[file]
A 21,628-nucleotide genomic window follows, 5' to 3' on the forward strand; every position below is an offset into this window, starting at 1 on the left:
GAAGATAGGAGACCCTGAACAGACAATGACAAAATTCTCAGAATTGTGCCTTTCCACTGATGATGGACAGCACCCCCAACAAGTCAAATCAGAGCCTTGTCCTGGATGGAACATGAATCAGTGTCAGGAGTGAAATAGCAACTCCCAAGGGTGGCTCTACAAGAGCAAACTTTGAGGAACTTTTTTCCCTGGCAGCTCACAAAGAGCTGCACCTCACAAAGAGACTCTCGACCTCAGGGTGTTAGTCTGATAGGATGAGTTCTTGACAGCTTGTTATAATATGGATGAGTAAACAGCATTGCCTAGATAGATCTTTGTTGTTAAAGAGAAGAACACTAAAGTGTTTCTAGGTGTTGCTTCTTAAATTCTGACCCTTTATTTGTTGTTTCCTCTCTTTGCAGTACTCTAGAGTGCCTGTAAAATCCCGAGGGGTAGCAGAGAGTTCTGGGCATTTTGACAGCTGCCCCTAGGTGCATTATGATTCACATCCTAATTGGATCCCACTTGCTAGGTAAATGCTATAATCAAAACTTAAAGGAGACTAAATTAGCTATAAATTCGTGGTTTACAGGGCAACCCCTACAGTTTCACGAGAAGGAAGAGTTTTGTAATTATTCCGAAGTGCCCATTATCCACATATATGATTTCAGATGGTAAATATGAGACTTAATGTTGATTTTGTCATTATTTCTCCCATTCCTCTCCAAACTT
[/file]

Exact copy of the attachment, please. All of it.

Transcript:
A 21,628-nucleotide genomic window follows, 5' to 3' on the forward strand; every position below is an offset into this window, starting at 1 on the left:
GAAGATAGGAGACCCTGAACAGACAATGACAAAATTCTCAGAATTGTGCCTTTCCACTGATGATGGACAGCACCCCCAACAAGTCAAATCAGAGCCTTGTCCTGGATGGAACATGAATCAGTGTCAGGAGTGAAATAGCAACTCCCAAGGGTGGCTCTACAAGAGCAAACTTTGAGGAACTTTTTTCCCTGGCAGCTCACAAAGAGCTGCACCTCACAAAGAGACTCTCGACCTCAGGGTGTTAGTCTGATAGGATGAGTTCTTGACAGCTTGTTATAATATGGATGAGTAAACAGCATTGCCTAGATAGATCTTTGTTGTTAAAGAGAAGAACACTAAAGTGTTTCTAGGTGTTGCTTCTTAAATTCTGACCCTTTATTTGTTGTTTCCTCTCTTTGCAGTACTCTAGAGTGCCTGTAAAATCCCGAGGGGTAGCAGAGAGTTCTGGGCATTTTGACAGCTGCCCCTAGGTGCATTATGATTCACATCCTAATTGGATCCCACTTGCTAGGTAAATGCTATAATCAAAACTTAAAGGAGACTAAATTAGCTATAAATTCGTGGTTTACAGGGCAACCCCTACAGTTTCACGAGAAGGAAGAGTTTTGTAATTATTCCGAAGTGCCCATTATCCACATATATGATTTCAGATGGTAAATATGAGACTTAATGTTGATTTTGTCATTATTTCTCCCATTCCTCTCCAAACTT